Can World's Rarest Bear Be Saved?

I love to find stories about organizations and people that are putting forth an effort to mitigate some of the anthropocentric repercussions of our modern civilization.

Fewer than three dozen Gobi bears survive in one of the harshest places on Earth.

This large male was documented visiting all three oases in the Gobi A preserve, evidence that the bears are still breeding across their range.   Douglas Chadwick   has traveled to some of the world’s most remote corners to report stories for  National Geographic.  Both he and photographer   Joe Riis   are trained wildlife biologists.

This large male was documented visiting all three oases in the Gobi A preserve, evidence that the bears are still breeding across their range. Douglas Chadwick has traveled to some of the world’s most remote corners to report stories for National Geographic. Both he and photographer Joe Riis are trained wildlife biologists.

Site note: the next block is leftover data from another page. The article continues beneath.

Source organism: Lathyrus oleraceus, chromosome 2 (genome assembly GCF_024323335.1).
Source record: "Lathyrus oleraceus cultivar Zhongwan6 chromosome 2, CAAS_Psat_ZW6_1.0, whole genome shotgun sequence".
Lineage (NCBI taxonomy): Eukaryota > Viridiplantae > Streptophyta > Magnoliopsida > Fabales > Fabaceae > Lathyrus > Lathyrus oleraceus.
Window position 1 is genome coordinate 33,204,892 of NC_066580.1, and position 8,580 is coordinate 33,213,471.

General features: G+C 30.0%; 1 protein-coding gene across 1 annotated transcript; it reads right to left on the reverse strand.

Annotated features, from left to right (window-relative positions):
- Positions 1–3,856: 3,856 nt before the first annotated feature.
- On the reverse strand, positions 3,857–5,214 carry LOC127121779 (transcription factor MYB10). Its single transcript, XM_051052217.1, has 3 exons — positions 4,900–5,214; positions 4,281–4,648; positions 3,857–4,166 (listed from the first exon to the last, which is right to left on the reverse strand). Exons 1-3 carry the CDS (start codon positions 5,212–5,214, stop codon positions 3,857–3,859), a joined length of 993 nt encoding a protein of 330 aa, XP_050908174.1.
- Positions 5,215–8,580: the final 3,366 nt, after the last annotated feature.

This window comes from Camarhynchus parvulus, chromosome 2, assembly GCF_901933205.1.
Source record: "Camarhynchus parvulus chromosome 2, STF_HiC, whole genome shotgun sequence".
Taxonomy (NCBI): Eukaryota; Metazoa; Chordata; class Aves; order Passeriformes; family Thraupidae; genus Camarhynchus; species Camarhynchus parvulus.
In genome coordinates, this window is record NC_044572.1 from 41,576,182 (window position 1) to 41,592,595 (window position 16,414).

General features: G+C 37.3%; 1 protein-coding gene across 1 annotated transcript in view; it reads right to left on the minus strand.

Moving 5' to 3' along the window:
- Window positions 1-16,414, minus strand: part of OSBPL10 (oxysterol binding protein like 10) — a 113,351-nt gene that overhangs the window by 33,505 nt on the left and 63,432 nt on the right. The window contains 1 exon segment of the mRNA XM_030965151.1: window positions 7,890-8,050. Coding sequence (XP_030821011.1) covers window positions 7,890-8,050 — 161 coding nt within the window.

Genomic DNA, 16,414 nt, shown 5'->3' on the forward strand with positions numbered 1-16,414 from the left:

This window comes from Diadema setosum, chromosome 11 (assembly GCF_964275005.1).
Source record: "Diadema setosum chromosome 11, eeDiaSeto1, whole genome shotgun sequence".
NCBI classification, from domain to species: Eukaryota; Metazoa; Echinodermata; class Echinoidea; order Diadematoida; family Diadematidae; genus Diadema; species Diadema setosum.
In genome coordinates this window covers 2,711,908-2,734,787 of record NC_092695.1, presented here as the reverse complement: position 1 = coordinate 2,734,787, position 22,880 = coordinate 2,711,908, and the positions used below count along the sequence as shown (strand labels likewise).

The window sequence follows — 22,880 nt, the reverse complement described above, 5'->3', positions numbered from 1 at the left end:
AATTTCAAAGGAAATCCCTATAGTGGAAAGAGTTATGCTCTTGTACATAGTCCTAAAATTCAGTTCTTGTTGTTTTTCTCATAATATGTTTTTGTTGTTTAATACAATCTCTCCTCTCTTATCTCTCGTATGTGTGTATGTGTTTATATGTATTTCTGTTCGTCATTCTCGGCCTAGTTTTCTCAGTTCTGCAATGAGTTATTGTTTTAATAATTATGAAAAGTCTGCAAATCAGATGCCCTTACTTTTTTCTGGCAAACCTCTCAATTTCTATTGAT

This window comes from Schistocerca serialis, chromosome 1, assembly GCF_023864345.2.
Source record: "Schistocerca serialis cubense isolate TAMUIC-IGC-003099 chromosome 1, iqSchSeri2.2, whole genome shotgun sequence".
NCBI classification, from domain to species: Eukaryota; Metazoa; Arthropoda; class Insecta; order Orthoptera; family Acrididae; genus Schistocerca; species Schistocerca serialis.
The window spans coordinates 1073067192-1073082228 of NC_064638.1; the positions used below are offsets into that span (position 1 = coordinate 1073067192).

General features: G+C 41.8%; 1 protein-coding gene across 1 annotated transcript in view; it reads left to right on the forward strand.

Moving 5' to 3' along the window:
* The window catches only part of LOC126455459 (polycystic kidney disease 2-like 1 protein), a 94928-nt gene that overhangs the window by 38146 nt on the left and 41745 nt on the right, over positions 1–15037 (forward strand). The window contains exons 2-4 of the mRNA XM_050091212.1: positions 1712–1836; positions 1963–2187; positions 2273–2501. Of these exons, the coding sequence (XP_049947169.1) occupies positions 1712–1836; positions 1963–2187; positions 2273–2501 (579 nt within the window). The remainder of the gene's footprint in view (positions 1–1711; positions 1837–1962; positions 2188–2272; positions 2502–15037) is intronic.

See the full story here:

http://news.nationalgeographic.com/news/special-features/2014/04/140417-rarest-bears-world-mongolia-gobi/?utm_source=NatGeocom&utm_medium=Email&utm_content=inside_20140501&utm_campaign=Content

 

I especially like to read the comments people make about these stories, It shows a strong collective environmental ethic.

 

Whilst I don't know if writing about problems is the best way to deal with them, it sure helps to better understand the problems of our world and it is inspiring to know that people care deeply about our relationship to the natural environment.